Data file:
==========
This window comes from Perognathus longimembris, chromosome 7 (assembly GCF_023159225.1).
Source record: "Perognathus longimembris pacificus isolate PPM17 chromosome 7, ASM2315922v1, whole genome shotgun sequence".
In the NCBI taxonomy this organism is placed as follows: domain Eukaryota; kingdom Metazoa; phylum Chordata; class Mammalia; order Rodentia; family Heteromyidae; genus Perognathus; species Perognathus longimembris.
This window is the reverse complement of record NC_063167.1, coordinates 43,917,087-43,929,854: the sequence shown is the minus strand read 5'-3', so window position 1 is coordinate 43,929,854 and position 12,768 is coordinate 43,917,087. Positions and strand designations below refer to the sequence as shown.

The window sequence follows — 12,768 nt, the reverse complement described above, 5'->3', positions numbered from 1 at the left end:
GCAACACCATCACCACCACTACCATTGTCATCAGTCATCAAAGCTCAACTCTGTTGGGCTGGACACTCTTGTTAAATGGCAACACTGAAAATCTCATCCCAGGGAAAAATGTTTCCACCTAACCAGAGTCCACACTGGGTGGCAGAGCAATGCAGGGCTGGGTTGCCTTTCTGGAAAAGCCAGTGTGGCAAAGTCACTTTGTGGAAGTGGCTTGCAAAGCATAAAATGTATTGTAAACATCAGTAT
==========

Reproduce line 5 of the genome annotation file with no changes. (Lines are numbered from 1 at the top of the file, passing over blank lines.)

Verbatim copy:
The window sequence follows — 12,768 nt, the reverse complement described above, 5'->3', positions numbered from 1 at the left end: